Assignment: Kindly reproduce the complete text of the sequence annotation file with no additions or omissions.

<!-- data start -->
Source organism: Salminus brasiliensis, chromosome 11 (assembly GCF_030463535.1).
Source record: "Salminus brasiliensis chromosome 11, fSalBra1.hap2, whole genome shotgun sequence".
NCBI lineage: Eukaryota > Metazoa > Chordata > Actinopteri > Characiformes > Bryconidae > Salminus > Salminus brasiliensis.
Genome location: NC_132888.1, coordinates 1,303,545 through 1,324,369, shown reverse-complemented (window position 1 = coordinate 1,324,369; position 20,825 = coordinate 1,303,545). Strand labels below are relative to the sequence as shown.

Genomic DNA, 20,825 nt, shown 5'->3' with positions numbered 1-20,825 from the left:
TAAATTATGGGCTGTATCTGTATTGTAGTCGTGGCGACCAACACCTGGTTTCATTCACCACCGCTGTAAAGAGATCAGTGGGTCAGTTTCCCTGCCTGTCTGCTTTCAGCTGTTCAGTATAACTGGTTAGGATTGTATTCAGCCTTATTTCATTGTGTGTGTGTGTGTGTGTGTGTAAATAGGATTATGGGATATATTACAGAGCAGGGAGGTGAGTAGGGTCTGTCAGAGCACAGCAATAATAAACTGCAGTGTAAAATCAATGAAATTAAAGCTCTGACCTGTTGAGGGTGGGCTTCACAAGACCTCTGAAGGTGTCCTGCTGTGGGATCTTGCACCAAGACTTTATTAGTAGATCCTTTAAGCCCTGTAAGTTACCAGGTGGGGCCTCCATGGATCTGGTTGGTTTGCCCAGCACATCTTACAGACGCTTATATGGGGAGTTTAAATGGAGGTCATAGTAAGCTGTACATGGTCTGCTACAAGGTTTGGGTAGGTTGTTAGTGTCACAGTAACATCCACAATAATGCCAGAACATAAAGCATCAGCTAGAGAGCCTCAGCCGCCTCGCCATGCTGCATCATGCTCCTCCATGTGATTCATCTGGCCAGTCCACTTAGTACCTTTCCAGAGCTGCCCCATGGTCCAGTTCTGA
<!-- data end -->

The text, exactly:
Source organism: Salminus brasiliensis, chromosome 11 (assembly GCF_030463535.1).
Source record: "Salminus brasiliensis chromosome 11, fSalBra1.hap2, whole genome shotgun sequence".
NCBI lineage: Eukaryota > Metazoa > Chordata > Actinopteri > Characiformes > Bryconidae > Salminus > Salminus brasiliensis.
Genome location: NC_132888.1, coordinates 1,303,545 through 1,324,369, shown reverse-complemented (window position 1 = coordinate 1,324,369; position 20,825 = coordinate 1,303,545). Strand labels below are relative to the sequence as shown.

Genomic DNA, 20,825 nt, shown 5'->3' with positions numbered 1-20,825 from the left:
TAAATTATGGGCTGTATCTGTATTGTAGTCGTGGCGACCAACACCTGGTTTCATTCACCACCGCTGTAAAGAGATCAGTGGGTCAGTTTCCCTGCCTGTCTGCTTTCAGCTGTTCAGTATAACTGGTTAGGATTGTATTCAGCCTTATTTCATTGTGTGTGTGTGTGTGTGTGTGTAAATAGGATTATGGGATATATTACAGAGCAGGGAGGTGAGTAGGGTCTGTCAGAGCACAGCAATAATAAACTGCAGTGTAAAATCAATGAAATTAAAGCTCTGACCTGTTGAGGGTGGGCTTCACAAGACCTCTGAAGGTGTCCTGCTGTGGGATCTTGCACCAAGACTTTATTAGTAGATCCTTTAAGCCCTGTAAGTTACCAGGTGGGGCCTCCATGGATCTGGTTGGTTTGCCCAGCACATCTTACAGACGCTTATATGGGGAGTTTAAATGGAGGTCATAGTAAGCTGTACATGGTCTGCTACAAGGTTTGGGTAGGTTGTTAGTGTCACAGTAACATCCACAATAATGCCAGAACATAAAGCATCAGCTAGAGAGCCTCAGCCGCCTCGCCATGCTGCATCATGCTCCTCCATGTGATTCATCTGGCCAGTCCACTTAGTACCTTTCCAGAGCTGCCCCATGGTCCAGTTCTGA